Is off-label prescribing of a prescription drug clinically effective?

Drugs
off-label prescribing

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Concerns are being raised about the clinical efficacy of off-label prescribing. McGill University researchers investigated whether off-label prescribing of a prescription drug is supported by rigorous research.

Pharmaceutical companies developing a new prescription drug are motivated to receive approval from the Food and Drug Administration (FDA) to begin marketing their drug. The FDA approves a drug when its safety and efficacy have been explored and confirmed through clinical trials for at least one indication. Thereafter, secondary uses of the drug are explored in to expand the use of the prescription drug.

Drug companies are not incentivized to design and perform further expensive clinical trials once their drug is approved. In addition, doctors can prescribe off-label uses of a prescription drug based off of inexpensive exploratory trials. This raises a concern that off-label prescribing may be clinically ineffective.

Researchers at McGill University’s Biomedical Ethics Unit in Montreal, Canada investigated the off-label prescribing of pregabalin. Pregabalin is approved for its use in nerve pain and as an adjunctive treatment for partial onset seizures in adults. Off-label prescribing of pregabalin include generalized anxiety disorder, lower back pain, essential tremor, migraine, post-surgery pain, itchiness, restless legs syndrome, and vasomotor menopausal symptoms. Over 230 clinical trials exploring the efficacy of pregabalin were analyzed and the results were published in JAMA Internal Medicine.

Among the 33 new indications present in the selected studies, over half were only studied in exploratory studies. Most of the selected trials were exploratory and 61% showed positive results. Confirmatory studies are required to test the indication in a larger study to prove its safety and efficacy. This analysis shows that the majority of theresearch completed on the other indications for use of pregabalin wereattempting to explore its use rather than prove that its use is safe andeffective.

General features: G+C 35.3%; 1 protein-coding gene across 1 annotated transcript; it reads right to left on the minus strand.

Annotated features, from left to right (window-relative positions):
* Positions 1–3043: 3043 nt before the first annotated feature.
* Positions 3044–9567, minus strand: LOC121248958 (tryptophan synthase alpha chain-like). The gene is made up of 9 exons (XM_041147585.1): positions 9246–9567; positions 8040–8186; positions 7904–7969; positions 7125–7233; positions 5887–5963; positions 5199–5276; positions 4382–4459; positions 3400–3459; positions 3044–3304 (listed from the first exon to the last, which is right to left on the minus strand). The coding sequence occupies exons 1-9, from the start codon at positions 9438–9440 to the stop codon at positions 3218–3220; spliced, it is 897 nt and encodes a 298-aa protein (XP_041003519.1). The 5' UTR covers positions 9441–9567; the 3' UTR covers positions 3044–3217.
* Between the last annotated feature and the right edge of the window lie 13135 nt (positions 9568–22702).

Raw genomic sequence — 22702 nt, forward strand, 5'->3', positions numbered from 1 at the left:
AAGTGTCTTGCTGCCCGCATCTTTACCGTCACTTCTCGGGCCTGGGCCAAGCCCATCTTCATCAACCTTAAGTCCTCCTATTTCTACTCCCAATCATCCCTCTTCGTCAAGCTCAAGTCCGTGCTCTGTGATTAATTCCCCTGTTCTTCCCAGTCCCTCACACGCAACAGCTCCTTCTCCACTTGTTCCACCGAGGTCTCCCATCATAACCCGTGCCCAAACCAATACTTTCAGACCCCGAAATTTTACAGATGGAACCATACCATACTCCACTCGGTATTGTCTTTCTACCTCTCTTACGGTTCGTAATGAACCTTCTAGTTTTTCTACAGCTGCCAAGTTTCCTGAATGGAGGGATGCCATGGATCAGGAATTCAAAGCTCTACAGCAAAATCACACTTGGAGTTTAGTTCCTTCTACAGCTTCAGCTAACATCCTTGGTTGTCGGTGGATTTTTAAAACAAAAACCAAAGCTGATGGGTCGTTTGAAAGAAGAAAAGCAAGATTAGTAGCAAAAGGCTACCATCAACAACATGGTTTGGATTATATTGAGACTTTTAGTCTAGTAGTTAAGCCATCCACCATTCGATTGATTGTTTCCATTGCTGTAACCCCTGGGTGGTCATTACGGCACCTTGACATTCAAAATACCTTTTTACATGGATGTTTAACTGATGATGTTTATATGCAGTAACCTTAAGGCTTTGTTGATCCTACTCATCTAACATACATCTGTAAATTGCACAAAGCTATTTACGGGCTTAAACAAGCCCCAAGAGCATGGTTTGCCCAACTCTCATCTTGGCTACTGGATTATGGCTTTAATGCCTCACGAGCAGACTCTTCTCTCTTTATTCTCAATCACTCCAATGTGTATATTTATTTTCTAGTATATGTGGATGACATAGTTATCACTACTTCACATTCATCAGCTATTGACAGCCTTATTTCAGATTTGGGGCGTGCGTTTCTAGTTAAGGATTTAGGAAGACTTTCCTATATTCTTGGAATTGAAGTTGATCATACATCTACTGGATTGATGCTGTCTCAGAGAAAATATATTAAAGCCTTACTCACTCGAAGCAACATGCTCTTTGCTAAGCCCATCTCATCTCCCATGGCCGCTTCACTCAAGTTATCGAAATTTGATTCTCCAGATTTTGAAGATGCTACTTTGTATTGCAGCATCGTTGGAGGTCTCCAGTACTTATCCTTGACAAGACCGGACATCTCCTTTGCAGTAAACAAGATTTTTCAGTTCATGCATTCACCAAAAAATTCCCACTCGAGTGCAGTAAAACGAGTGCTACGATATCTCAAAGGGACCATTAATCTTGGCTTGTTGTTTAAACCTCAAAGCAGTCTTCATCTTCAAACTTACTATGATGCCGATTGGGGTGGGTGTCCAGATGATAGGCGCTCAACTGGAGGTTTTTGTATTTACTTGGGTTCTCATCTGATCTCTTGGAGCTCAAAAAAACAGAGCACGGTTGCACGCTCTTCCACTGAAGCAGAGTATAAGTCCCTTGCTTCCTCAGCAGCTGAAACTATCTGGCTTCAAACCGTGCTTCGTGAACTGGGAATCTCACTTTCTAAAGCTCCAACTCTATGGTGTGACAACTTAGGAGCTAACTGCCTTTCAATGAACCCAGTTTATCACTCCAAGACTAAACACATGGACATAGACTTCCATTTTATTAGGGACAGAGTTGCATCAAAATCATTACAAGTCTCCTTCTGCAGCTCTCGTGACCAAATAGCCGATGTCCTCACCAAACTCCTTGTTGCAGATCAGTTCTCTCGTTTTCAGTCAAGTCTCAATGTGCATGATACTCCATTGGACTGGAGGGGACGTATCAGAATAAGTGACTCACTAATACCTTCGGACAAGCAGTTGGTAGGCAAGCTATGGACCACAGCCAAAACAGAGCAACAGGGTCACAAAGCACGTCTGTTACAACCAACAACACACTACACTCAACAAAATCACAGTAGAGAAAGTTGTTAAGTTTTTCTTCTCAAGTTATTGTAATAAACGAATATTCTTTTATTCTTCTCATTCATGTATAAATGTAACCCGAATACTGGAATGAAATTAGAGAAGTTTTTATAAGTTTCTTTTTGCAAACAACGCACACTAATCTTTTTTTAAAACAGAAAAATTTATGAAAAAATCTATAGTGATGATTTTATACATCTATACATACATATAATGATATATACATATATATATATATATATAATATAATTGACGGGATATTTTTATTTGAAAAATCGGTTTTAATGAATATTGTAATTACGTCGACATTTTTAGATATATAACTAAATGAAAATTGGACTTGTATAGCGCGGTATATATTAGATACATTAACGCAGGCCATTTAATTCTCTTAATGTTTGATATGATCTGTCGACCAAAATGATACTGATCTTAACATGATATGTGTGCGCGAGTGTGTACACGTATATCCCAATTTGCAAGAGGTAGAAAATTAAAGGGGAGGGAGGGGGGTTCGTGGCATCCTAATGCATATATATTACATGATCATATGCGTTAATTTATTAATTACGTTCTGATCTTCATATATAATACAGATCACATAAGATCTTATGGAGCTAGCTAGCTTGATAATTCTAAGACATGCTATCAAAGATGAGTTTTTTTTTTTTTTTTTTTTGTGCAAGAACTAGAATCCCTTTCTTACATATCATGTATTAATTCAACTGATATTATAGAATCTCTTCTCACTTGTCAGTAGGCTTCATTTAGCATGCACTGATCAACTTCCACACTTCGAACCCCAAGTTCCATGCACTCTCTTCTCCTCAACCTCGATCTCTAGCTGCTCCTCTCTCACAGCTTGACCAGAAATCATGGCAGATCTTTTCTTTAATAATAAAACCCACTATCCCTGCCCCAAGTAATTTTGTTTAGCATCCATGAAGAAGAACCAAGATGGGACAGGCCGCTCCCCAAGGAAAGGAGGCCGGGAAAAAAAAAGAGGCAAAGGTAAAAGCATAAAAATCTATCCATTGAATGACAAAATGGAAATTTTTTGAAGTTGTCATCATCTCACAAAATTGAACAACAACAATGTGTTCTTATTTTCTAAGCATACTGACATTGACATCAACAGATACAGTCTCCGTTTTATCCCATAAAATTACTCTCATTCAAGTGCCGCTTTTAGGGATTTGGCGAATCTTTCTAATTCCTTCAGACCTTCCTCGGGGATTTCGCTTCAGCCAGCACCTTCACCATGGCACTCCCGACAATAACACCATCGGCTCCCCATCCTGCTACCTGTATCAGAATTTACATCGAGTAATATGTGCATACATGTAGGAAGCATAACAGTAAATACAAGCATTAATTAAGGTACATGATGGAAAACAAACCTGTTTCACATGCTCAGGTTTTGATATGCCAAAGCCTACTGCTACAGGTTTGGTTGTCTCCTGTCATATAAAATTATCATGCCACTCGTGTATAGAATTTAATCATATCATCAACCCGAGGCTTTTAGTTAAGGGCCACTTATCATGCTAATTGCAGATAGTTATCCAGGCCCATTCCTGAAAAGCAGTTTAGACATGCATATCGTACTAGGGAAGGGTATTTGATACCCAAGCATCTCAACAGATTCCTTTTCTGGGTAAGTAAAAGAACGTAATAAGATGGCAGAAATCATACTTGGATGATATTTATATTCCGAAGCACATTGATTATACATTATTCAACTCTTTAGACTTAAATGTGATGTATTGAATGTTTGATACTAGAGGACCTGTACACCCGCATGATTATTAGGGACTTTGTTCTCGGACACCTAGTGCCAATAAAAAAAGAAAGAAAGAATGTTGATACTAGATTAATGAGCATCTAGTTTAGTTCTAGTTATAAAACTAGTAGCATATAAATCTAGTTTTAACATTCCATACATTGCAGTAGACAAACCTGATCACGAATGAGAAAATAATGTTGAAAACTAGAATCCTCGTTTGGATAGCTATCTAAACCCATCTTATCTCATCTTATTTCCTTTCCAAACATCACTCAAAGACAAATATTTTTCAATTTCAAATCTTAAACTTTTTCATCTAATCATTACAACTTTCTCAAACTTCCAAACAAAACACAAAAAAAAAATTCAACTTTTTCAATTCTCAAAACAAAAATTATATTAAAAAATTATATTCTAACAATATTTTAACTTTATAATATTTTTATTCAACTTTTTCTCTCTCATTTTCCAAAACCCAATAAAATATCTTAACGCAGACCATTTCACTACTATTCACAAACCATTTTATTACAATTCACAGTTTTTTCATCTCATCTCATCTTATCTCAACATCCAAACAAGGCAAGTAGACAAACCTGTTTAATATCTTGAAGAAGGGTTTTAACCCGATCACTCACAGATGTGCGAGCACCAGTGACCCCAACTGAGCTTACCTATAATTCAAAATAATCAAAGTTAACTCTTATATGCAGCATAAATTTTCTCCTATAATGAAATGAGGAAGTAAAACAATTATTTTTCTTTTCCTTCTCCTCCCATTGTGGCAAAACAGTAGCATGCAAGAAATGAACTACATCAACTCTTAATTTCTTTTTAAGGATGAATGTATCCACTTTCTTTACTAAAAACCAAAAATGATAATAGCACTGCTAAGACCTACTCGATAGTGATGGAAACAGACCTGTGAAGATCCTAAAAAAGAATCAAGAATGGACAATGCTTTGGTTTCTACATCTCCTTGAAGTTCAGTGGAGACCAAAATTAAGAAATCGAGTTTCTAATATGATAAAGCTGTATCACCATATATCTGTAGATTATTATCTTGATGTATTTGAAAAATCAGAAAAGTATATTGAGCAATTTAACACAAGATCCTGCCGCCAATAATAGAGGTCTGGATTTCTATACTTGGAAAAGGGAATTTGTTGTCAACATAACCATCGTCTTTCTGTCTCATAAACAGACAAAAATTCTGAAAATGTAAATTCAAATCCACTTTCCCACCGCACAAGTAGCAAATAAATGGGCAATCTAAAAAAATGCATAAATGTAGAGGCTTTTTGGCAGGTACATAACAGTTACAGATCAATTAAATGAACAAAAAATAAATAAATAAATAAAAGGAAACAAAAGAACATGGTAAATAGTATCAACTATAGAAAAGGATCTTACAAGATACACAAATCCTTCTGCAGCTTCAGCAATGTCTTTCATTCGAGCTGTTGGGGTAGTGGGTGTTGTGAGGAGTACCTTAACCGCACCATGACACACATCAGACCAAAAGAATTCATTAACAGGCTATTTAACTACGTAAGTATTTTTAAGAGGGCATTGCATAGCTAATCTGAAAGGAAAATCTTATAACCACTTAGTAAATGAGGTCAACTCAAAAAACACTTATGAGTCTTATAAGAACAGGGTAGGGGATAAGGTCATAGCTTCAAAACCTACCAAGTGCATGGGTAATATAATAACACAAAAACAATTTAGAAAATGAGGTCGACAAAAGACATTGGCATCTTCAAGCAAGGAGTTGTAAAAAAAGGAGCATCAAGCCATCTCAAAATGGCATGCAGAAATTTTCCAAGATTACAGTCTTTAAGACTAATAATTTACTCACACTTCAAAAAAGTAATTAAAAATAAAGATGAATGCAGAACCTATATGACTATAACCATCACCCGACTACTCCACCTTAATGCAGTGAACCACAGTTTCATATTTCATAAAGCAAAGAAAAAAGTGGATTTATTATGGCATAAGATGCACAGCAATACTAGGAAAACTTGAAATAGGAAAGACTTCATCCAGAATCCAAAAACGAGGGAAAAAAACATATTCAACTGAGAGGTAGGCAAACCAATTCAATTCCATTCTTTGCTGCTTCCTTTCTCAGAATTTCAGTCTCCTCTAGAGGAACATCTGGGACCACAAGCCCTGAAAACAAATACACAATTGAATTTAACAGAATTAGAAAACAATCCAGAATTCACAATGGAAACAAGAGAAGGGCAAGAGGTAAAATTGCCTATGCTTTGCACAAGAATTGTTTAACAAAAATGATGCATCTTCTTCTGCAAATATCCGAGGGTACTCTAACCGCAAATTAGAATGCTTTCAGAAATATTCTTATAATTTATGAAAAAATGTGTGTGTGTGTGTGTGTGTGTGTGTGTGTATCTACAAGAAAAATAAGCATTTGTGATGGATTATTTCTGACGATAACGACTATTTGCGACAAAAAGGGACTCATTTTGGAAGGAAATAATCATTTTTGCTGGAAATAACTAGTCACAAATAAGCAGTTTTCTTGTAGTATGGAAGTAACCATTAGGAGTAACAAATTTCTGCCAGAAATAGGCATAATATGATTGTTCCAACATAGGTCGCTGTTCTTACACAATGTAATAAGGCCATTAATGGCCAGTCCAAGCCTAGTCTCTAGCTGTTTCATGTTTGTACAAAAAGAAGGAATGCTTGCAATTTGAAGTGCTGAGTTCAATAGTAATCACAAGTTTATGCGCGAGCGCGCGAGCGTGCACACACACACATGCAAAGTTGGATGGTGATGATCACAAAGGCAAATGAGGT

Exploratory studies that are not followed by confirmatory studies can result in health care providers using incomplete research to prescribe a drug with an off-label use. In this analysis, 63% of the exploratory studies were not followed up by confirmatory studies within the first five years of its publication.

Physicians, patients, and the health care system are left with incomplete information but a possibility for an effective off-label use of pregabalin. One example of this is the off-label use by confirmatory for lower back pain. Pregabalin never went through the research to studies; therefore, it was never approved to treat lower back pain. the exploratory show that pregabalin is often used to treat lower back pain.

Exposing patients to ineffective treatments or for drugs with unproven indications is an unethical practice. Unfortunately, funding for large confirmatory trials is limited once a prescription drug is approved for use. The off-label prescribing of pregabalin is one example of potentially inappropriate uses of a prescription drug based on exploratory studies. The McGill University researchers reinforce the message to ethics committees, drug regulators, funding bodies and health care payers to use their authority to support confirmatory testing of off-label indications of prescription drugs.

Written by Jessica Caporuscio, PharmD

References:

  1. Federico CA, Wang T,Doussau A, Mogil JS, Fergusson D, Kimmelman J.Assessmentof Pregabalin Postapproval Trials and the Suggestion of Efficacy for NewIndications: A Systematic Review. JAMA Intern Med. 2018.
  2. Pregabalin. Lexi-Drugs. Lexicomp. Wolters KluwerHealth, Inc. Riverwoods, IL. Available at: http://online.lexi.com. AccessedNovember 29, 2018.

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